Mental Health: The Act Of Kindness And Why It Matters
Each one of us can have a role to play in instilling faith and inspiring hope amongst the individuals we meet. Of course, seeking professional help for mental health is important, but to assume that it's only a doctor that can "fix" the problem could be inaccurate.
To think that kindness is optional is a fallacy, kindness is mandatory: Nidhi Dubey
The year 2020 has been an incredulous year, one that has wiped clean all definitions of 'normal', introduced us to socially distant interactions; made us believe that washing hands must replace shaking hands. When the pandemic struck and halted our lives, many of us - including me - thought that this was the worst that this year could bring. Little did I know, that that thought would become a recurring one every day. With the death tolls rising every day across the globe, every day felt like we've hit rock bottom. Not many moons ago, when on a Sunday news channels began reporting a death - it felt different, it felt personal and tell you what - it seemed like it had nothing to do with the pandemic.
A Bollywood actor's demise is not an anomaly this year; in the last month itself the industry has lost some of its stalwarts. Sushant Singh Rajput, a bright young actor, died by suicide - causing a whirlwind of discussions, controversies, petitions, and of course hashtags. 'Mental health matters' the go-to topic. While I am glad that mental health is being mainstreamed and insurance companies are being taken to task for not treating mental health like any other physical ailment, there is a deep sense of dissatisfaction and frustration. Is there something that could have been done to keep him from taking this step? Is there something that we could do right now, in this moment, to prevent this feeling from becoming all-consuming for those that are grappling with it? The answer has always been and will always be a resounding yes.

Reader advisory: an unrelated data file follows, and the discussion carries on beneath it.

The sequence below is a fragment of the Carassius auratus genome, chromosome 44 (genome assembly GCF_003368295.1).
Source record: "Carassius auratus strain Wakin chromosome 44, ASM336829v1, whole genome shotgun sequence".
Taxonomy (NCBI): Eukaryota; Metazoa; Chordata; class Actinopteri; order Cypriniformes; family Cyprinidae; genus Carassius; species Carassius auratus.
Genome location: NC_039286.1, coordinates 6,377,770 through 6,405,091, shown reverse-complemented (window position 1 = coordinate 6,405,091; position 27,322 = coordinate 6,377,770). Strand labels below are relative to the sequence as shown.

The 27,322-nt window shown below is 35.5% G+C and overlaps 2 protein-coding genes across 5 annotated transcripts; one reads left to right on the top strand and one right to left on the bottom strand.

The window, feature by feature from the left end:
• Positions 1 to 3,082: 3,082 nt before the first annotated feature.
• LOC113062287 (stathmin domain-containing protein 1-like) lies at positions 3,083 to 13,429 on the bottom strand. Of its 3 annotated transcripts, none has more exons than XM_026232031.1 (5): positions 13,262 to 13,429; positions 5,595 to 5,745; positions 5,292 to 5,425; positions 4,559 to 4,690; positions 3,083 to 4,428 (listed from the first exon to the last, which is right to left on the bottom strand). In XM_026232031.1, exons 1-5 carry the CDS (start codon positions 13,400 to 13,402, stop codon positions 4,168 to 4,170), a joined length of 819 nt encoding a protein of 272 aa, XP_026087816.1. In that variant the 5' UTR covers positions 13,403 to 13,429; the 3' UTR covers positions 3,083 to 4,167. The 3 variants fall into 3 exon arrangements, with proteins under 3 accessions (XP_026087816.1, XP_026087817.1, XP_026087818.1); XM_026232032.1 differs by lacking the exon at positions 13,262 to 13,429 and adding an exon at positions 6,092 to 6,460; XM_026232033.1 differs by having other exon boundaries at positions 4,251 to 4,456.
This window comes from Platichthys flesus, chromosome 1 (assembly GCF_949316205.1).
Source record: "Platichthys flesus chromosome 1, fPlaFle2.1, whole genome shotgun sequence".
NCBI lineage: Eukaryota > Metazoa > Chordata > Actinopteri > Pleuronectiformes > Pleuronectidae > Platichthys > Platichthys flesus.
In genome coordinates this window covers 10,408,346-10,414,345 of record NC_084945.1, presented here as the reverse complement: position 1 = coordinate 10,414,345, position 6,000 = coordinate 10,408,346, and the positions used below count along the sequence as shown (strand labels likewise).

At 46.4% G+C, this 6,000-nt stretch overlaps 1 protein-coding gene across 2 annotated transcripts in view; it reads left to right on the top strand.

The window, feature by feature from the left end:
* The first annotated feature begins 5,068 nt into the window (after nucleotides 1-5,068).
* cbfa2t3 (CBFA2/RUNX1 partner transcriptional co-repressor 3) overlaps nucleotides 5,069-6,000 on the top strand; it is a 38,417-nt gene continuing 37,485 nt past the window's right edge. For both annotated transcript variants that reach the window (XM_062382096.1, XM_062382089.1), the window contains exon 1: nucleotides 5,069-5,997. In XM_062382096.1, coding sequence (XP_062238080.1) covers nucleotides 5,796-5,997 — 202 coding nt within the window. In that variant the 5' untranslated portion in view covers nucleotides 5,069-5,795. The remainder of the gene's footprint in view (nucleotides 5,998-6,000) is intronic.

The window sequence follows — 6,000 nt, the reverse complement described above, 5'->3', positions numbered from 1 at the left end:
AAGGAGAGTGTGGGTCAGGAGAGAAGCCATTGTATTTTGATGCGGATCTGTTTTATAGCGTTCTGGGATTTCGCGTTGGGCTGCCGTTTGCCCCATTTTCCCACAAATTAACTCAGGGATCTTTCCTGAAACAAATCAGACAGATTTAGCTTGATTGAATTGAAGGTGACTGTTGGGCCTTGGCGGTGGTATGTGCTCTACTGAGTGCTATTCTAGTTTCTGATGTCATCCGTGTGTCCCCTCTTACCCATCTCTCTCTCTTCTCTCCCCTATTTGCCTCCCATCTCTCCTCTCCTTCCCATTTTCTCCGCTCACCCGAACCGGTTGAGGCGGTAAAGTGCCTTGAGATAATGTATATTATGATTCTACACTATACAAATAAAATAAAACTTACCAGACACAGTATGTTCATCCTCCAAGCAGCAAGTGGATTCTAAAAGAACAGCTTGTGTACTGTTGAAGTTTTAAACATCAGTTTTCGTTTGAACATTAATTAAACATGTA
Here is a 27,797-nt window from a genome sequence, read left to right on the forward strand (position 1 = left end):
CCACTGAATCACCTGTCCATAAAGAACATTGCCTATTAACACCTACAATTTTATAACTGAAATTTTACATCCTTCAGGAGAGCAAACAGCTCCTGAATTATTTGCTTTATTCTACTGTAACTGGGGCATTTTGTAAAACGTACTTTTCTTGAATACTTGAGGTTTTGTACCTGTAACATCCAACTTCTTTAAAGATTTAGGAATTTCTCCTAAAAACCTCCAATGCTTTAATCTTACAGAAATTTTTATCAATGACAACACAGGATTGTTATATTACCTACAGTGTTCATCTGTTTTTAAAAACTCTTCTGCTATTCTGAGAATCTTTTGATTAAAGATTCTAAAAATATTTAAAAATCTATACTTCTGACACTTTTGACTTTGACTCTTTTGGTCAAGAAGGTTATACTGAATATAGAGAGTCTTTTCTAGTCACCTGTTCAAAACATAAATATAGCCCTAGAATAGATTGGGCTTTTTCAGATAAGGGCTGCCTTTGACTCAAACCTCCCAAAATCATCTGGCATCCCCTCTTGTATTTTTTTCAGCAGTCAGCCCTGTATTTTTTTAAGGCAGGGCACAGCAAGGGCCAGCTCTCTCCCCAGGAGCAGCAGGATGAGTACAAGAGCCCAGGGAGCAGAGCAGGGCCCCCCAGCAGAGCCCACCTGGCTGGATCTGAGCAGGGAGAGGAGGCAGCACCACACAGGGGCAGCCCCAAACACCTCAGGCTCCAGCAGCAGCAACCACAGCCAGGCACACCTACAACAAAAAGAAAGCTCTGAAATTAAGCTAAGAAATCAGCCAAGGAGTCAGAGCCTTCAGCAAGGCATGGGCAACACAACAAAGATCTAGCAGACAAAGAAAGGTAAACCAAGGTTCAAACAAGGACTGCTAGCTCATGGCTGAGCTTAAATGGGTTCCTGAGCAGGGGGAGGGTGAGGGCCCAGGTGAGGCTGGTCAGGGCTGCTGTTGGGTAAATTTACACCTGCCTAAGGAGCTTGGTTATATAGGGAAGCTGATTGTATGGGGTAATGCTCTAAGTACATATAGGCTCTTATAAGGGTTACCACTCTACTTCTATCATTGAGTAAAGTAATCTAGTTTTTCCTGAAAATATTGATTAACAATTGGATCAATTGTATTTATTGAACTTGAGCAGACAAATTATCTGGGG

If we are willing to stop "othering" the issue, then it starts small. Each one of us can have a role to play in instilling faith and inspiring hope amongst the individuals we meet. Of course, seeking professional help for mental health is important, but to assume that it's only a doctor that can "fix" the problem could be inaccurate. Kindness begets kindness and while it may come across to some as if this trivializes a grave issue, the intent is to encourage people to take responsibility for their actions. If we knew our words and actions could save lives, would we not be more mindful?
Despite having greater channels of communication today than any other time in history, we have stopped listening. Likes, DMs prompt us to react more and engage less with information and opinions that are shared. You won't necessarily hear the words "help me" from someone who is trying to reach out for support. It can also come in the form of disengagement from digital conversations (WhatsApp, Instagram, Facebook etc.) and friends; preferring time on their own; wanting to not be 'seen'. This is not to say that those reticent might be calling out for help; there is no textbook definition of a "depressed person". One could be smiling through social gatherings/virtual drinks; uploading photographs on Instagram; sharing memes on WhatsApp groups and social media, and yet have a concoction of emotions posing a threat. Listen to both the spoken and unspoken, look out for changes in behaviours and actions. And what do you do after you have listened? Be empathetic and kind and proactively move past the platitudes of "you will feel better tomorrow" or "snap out of it" or "you look happy to me; this is just a passing feeling". Choose to be respectful and considerate with everyone you interact with, at home, at work - your peers, supervisors, juniors; at grocery stores, whomsoever you meet. To think that kindness is optional is a fallacy, kindness is mandatory.
These actions should not come as kneejerk reactions. And this is not just for times where there's heightened discourse on mental health. This needs to become a way of life. This needs to be internalized. The next time, you are feeling miffed, upset, or angry, pause and recalibrate your reaction. Is what I want to say likely to make them feel bad or sound hurtful? Can I say this differently, politely? Can I respond to this later with a cooler mind? If the answer to any of these is a yes, please make amends. It's not hard. In the words of Maya Angelou - try to be a rainbow in someone's cloud.
(Nidhi Dubey is Senior Vice President, Global Health Strategies and Country Director, Girl Rising India.)
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